By the time we left Palaiyar half of our group had gone away to a nearby island called Kodiyam Pallayam. This village had 230 families and a population of 4,000. There were 13 deaths in this island village and they said we were their first visitors. We decided that once Meen Shakti becomes an ongoing process towards a planned strategy then we would usher in a series of activities in these areas. It was getting dark and we drove up to Madavamedu village where there were 300 families with a total population of 800 and 20 deaths. The women were very anxious to talk to us and each one wanted to have their homes rebuilt. Here once again we talked about the empowerment group. Since we were getting late and had to go to two more villages we left a social worker to interact with the women.

Another very beautiful village was Kottayammedu. Kottayammedu has 60 families with a population of 300 out of which 22 had died. Young Lakshmi daughter of Anjalamma of 20 years was left alone. Apart from rebuilding their lives a major initiative would be to give economic skills to the women who are left alone. Kottayammedu had a woman Panch, V.Ponamma with whom we interacted. She assured us that she would soon call the meeting of the women who were affected and tell us their immediate needs and long-term needs of these women. All of them had to walk quite a distance to enter their village and were anxious to have a bus stop in this village. They wanted a road to be built till their village. It was heartening to see that women were talking about roads and bus stops forgetting their own personal tragedy and thinking of a future which was linked to development. In between their talk they would even drive away the mosquitoes which were dancing around us! I was taken aback by their concerns for us even in the face of such tragedy.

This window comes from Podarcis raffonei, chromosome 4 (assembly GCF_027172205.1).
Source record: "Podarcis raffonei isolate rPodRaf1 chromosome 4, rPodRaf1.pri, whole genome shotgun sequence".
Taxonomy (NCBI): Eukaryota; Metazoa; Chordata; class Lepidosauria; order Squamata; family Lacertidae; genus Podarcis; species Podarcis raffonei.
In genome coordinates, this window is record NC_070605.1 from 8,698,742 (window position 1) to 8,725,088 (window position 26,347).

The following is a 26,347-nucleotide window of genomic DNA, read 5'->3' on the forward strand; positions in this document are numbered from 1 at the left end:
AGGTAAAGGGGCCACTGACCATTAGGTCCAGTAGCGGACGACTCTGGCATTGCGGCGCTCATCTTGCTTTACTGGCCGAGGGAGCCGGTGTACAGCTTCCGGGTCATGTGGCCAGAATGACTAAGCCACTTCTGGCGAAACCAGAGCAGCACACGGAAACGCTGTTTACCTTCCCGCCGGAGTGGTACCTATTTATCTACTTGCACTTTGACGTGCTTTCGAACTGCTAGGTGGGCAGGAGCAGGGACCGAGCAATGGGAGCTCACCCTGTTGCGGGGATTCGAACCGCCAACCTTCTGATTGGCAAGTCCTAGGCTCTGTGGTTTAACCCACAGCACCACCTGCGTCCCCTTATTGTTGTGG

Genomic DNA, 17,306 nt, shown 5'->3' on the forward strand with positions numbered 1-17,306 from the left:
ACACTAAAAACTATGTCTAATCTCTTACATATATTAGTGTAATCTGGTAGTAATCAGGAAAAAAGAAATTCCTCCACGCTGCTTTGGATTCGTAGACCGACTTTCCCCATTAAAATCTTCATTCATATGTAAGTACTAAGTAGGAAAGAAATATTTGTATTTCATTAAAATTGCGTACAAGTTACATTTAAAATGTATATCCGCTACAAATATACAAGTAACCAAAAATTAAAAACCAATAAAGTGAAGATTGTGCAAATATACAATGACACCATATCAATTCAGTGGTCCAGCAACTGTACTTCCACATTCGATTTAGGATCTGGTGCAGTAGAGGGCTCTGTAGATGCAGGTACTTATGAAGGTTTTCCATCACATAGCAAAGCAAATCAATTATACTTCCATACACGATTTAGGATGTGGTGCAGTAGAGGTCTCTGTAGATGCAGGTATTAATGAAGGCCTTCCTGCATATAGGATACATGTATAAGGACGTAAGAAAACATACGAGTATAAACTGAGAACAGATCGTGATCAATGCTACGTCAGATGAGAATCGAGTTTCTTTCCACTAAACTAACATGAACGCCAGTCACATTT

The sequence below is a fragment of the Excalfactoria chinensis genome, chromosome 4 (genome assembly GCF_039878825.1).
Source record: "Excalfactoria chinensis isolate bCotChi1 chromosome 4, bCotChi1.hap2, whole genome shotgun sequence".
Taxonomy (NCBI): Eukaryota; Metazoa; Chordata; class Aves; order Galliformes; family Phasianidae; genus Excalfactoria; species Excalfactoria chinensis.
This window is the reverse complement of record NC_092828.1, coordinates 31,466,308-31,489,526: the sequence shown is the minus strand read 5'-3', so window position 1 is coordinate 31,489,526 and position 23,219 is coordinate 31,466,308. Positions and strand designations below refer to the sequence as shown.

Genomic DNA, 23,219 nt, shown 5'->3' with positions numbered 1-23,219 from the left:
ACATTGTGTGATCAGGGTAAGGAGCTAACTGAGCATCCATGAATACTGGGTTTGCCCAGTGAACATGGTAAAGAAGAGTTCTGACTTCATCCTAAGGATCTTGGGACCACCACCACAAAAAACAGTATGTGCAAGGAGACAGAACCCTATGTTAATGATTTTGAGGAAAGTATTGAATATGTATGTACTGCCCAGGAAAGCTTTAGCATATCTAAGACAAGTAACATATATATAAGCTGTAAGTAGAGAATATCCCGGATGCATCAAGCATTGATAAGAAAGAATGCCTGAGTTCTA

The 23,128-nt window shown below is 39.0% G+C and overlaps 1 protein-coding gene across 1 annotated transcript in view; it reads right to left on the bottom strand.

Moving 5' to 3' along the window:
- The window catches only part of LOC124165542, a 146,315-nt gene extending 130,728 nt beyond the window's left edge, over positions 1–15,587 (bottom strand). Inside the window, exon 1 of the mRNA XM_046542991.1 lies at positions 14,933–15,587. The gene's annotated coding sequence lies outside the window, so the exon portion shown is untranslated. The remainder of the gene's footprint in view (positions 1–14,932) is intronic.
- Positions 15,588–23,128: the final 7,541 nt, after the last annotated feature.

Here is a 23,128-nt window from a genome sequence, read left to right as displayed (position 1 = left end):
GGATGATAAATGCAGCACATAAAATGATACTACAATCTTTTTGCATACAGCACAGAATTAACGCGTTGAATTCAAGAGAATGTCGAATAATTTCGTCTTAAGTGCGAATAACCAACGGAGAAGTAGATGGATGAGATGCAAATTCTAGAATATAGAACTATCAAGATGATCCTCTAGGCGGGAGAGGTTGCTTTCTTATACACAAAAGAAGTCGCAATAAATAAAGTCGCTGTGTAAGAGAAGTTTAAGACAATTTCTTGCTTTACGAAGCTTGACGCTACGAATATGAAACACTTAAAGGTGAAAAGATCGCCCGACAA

Our last stop that night was Nadu Kottayam a costal village of 450 families and a total population of 2,000. There were 26 deaths in this area and all the boats were destroyed, the houses were destroyed. A few furlongs away the villagers were huddled as their groundnut crop had been destroyed by the tidal waves. Children came running to us asking for school bags and notebooks, as very soon after Pongal they would require this. It was heartening that they were picking up the various threads of their lives and thinking of schools, thinking of livelihood and restoring a sense of transformation towards rebuilding.